“I think in all honesty, in order for there to be crime, there must be an island to be standing on, and therefore the environment ought to be our prime priority,” Carmona said.
He was speaking during a ceremony in which new Canadian High Commissioner to Trinidad and Tobago, Carla Lyn Hogan Rufelds, presented her credentials at the Office of the President, St Ann’s, yesterday morning.
The President also addressed students from the Trillium International School, Chaguanas, and Maple Leaf International School, Westmoorings.
These schools followed the Canadian curriculum.
The President said as a small island nation, we are on the threshold of every environmental disaster.
He warned that if nothing was done soon, in 40 years time, 246 tourist resorts in the Caribbean would be under water.
“The impact of this on tourism, our way of life, will be catastrophic,” the President said.
“We need to engage in environmental outreach in a way that we have never done before.
We need to tell the governments of the region that climate change is here. It was here since yesterday and it will be with us for all time.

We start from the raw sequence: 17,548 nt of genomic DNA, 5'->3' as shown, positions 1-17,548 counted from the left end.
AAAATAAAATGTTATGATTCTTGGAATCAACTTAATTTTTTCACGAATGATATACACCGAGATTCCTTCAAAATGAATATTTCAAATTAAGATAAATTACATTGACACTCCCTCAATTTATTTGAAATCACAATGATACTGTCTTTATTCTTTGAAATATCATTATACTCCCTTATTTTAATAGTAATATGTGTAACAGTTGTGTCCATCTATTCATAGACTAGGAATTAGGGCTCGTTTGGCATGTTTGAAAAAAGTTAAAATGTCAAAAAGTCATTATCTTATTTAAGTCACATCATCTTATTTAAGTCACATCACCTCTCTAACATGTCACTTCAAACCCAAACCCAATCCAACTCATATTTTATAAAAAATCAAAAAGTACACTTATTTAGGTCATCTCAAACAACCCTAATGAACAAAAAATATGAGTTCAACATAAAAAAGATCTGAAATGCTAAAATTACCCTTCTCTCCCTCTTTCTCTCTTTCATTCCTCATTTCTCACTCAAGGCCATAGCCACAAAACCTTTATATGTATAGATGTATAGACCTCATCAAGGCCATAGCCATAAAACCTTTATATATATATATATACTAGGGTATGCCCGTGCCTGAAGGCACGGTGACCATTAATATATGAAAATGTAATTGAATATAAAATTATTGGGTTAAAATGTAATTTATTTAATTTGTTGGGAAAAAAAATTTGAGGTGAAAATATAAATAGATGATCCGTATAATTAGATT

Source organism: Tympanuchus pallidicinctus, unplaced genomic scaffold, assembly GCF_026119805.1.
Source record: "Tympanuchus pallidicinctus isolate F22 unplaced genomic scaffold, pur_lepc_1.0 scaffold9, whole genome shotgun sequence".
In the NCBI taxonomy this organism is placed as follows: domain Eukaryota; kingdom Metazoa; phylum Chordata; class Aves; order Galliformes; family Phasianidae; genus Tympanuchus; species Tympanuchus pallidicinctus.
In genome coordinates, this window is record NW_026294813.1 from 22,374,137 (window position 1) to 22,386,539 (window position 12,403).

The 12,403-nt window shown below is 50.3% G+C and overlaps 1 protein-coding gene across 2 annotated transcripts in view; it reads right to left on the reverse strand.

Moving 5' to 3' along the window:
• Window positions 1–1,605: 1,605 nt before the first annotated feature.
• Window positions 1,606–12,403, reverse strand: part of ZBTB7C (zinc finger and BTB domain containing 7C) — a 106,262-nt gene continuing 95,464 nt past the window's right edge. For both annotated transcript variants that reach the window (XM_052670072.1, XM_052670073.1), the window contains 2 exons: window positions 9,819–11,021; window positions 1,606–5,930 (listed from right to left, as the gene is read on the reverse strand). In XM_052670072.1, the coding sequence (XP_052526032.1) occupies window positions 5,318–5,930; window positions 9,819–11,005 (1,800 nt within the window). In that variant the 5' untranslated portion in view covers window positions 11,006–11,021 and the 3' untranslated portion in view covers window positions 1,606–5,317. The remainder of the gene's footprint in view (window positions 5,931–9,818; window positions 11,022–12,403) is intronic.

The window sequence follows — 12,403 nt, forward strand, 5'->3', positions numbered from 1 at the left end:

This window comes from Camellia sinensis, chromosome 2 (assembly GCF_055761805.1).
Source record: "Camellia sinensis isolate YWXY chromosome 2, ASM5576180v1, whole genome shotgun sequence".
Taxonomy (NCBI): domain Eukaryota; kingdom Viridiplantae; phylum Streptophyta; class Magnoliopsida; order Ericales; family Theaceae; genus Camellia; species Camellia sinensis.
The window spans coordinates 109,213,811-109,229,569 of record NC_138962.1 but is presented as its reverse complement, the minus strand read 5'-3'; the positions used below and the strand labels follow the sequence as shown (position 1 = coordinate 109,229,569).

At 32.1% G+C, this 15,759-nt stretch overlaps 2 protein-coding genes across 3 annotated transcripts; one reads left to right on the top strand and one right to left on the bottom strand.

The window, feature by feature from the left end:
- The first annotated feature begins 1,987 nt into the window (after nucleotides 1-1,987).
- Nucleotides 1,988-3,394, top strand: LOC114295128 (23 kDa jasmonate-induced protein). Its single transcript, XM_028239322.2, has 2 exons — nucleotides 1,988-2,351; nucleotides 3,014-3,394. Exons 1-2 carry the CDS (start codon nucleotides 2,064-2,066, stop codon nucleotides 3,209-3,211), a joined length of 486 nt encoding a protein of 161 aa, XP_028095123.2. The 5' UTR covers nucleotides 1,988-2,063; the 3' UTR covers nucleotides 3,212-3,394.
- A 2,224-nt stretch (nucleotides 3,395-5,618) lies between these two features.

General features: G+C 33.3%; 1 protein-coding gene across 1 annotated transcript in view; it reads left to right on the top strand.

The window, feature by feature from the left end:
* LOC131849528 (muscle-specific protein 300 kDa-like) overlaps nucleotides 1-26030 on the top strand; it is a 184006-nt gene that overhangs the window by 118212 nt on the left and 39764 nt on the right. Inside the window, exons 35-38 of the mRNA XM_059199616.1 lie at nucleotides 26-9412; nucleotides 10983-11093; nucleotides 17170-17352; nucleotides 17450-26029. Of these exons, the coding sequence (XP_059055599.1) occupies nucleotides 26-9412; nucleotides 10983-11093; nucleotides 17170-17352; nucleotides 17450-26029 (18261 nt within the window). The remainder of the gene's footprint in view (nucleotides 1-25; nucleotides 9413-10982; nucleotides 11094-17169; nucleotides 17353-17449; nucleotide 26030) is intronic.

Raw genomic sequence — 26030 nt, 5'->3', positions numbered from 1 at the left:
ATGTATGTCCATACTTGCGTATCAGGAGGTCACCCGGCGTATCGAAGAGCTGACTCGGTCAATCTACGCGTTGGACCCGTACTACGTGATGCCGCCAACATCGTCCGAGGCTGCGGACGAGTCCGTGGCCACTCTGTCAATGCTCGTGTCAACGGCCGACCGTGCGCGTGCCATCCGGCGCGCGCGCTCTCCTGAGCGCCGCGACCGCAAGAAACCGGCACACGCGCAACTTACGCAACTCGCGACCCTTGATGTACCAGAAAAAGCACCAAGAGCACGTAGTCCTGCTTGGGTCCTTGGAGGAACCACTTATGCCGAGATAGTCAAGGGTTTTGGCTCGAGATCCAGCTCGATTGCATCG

Climate change may not affect you now, it may not even impact on your children, but your grandchildren and great-grandchildren can be affected in a very fatalistic way.
We must be aware of what is taking place,” said Carmona, a father of two.
The President praised Canada’s Prime Minister, Justin Trudeau, who donated CAN$2.6 billion to countries that were suffering from climate change throughout the world on his own, without any advice or demand He noted that just this week, United States President Barack Obama and Chinese President Xi Jinping had decided to sign on formally to the Paris Climate Change Agreement.
Carmona said these two bodies alone represented 40 per cent of the world’s emissions of greenhouse gases